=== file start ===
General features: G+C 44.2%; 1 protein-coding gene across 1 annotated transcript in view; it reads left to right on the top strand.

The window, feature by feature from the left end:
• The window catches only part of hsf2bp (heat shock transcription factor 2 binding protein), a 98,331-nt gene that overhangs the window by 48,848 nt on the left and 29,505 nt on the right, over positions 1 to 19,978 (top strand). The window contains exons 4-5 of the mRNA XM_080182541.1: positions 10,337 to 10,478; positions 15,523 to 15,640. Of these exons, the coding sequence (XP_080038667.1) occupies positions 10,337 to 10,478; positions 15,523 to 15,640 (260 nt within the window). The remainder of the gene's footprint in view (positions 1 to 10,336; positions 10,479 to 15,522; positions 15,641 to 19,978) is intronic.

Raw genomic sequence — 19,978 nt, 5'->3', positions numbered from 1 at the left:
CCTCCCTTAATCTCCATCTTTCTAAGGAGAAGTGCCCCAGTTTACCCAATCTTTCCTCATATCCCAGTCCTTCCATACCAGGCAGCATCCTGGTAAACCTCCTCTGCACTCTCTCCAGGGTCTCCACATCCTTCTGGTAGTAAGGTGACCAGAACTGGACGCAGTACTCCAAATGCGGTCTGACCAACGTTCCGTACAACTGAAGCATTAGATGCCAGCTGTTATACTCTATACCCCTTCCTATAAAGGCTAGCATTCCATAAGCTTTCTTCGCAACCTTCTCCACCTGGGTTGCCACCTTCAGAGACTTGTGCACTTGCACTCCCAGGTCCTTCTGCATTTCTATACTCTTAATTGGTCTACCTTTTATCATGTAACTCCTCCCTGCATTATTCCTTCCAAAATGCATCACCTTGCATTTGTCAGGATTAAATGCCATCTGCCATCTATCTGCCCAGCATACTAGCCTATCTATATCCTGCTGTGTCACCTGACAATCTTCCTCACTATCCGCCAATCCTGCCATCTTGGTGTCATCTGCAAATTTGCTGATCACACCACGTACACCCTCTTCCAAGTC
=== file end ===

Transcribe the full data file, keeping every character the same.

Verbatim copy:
General features: G+C 44.2%; 1 protein-coding gene across 1 annotated transcript in view; it reads left to right on the top strand.

The window, feature by feature from the left end:
• The window catches only part of hsf2bp (heat shock transcription factor 2 binding protein), a 98,331-nt gene that overhangs the window by 48,848 nt on the left and 29,505 nt on the right, over positions 1 to 19,978 (top strand). The window contains exons 4-5 of the mRNA XM_080182541.1: positions 10,337 to 10,478; positions 15,523 to 15,640. Of these exons, the coding sequence (XP_080038667.1) occupies positions 10,337 to 10,478; positions 15,523 to 15,640 (260 nt within the window). The remainder of the gene's footprint in view (positions 1 to 10,336; positions 10,479 to 15,522; positions 15,641 to 19,978) is intronic.

Raw genomic sequence — 19,978 nt, 5'->3', positions numbered from 1 at the left:
CCTCCCTTAATCTCCATCTTTCTAAGGAGAAGTGCCCCAGTTTACCCAATCTTTCCTCATATCCCAGTCCTTCCATACCAGGCAGCATCCTGGTAAACCTCCTCTGCACTCTCTCCAGGGTCTCCACATCCTTCTGGTAGTAAGGTGACCAGAACTGGACGCAGTACTCCAAATGCGGTCTGACCAACGTTCCGTACAACTGAAGCATTAGATGCCAGCTGTTATACTCTATACCCCTTCCTATAAAGGCTAGCATTCCATAAGCTTTCTTCGCAACCTTCTCCACCTGGGTTGCCACCTTCAGAGACTTGTGCACTTGCACTCCCAGGTCCTTCTGCATTTCTATACTCTTAATTGGTCTACCTTTTATCATGTAACTCCTCCCTGCATTATTCCTTCCAAAATGCATCACCTTGCATTTGTCAGGATTAAATGCCATCTGCCATCTATCTGCCCAGCATACTAGCCTATCTATATCCTGCTGTGTCACCTGACAATCTTCCTCACTATCCGCCAATCCTGCCATCTTGGTGTCATCTGCAAATTTGCTGATCACACCACGTACACCCTCTTCCAAGTC